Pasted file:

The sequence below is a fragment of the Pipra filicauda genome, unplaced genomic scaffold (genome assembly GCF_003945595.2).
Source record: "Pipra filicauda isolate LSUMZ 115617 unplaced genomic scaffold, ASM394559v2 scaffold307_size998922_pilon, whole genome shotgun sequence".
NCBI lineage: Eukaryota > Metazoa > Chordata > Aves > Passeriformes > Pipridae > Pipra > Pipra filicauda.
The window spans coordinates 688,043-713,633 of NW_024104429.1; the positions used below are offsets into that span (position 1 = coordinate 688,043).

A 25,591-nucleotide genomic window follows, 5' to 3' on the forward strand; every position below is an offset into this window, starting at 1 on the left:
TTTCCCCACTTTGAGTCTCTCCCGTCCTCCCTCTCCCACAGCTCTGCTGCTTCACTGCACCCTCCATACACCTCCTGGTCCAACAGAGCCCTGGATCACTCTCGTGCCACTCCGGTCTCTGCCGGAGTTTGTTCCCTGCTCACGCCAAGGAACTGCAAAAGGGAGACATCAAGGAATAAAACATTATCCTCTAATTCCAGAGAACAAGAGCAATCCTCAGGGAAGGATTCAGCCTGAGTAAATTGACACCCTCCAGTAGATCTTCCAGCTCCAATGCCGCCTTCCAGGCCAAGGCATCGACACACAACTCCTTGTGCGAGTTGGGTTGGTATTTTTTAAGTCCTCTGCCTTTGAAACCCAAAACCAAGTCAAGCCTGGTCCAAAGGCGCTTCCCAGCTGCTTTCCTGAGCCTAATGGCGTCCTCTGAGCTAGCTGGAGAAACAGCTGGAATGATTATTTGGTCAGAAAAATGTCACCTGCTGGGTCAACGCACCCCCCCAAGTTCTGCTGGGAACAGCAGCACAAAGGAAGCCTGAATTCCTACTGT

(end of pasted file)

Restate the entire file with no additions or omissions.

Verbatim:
The sequence below is a fragment of the Pipra filicauda genome, unplaced genomic scaffold (genome assembly GCF_003945595.2).
Source record: "Pipra filicauda isolate LSUMZ 115617 unplaced genomic scaffold, ASM394559v2 scaffold307_size998922_pilon, whole genome shotgun sequence".
NCBI lineage: Eukaryota > Metazoa > Chordata > Aves > Passeriformes > Pipridae > Pipra > Pipra filicauda.
The window spans coordinates 688,043-713,633 of NW_024104429.1; the positions used below are offsets into that span (position 1 = coordinate 688,043).

A 25,591-nucleotide genomic window follows, 5' to 3' on the forward strand; every position below is an offset into this window, starting at 1 on the left:
TTTCCCCACTTTGAGTCTCTCCCGTCCTCCCTCTCCCACAGCTCTGCTGCTTCACTGCACCCTCCATACACCTCCTGGTCCAACAGAGCCCTGGATCACTCTCGTGCCACTCCGGTCTCTGCCGGAGTTTGTTCCCTGCTCACGCCAAGGAACTGCAAAAGGGAGACATCAAGGAATAAAACATTATCCTCTAATTCCAGAGAACAAGAGCAATCCTCAGGGAAGGATTCAGCCTGAGTAAATTGACACCCTCCAGTAGATCTTCCAGCTCCAATGCCGCCTTCCAGGCCAAGGCATCGACACACAACTCCTTGTGCGAGTTGGGTTGGTATTTTTTAAGTCCTCTGCCTTTGAAACCCAAAACCAAGTCAAGCCTGGTCCAAAGGCGCTTCCCAGCTGCTTTCCTGAGCCTAATGGCGTCCTCTGAGCTAGCTGGAGAAACAGCTGGAATGATTATTTGGTCAGAAAAATGTCACCTGCTGGGTCAACGCACCCCCCCAAGTTCTGCTGGGAACAGCAGCACAAAGGAAGCCTGAATTCCTACTGT